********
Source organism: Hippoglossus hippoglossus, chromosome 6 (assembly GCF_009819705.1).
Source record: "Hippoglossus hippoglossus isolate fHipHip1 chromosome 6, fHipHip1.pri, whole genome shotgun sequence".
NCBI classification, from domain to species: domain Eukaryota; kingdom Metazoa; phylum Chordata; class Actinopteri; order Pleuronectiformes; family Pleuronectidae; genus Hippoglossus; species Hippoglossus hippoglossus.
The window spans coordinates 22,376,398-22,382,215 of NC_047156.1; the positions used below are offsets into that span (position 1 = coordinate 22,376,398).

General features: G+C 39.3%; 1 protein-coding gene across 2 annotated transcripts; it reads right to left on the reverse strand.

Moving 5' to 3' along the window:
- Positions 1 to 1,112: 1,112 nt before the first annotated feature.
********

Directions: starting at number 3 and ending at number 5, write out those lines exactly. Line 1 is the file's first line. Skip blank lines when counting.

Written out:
NCBI classification, from domain to species: domain Eukaryota; kingdom Metazoa; phylum Chordata; class Actinopteri; order Pleuronectiformes; family Pleuronectidae; genus Hippoglossus; species Hippoglossus hippoglossus.
The window spans coordinates 22,376,398-22,382,215 of NC_047156.1; the positions used below are offsets into that span (position 1 = coordinate 22,376,398).

General features: G+C 39.3%; 1 protein-coding gene across 2 annotated transcripts; it reads right to left on the reverse strand.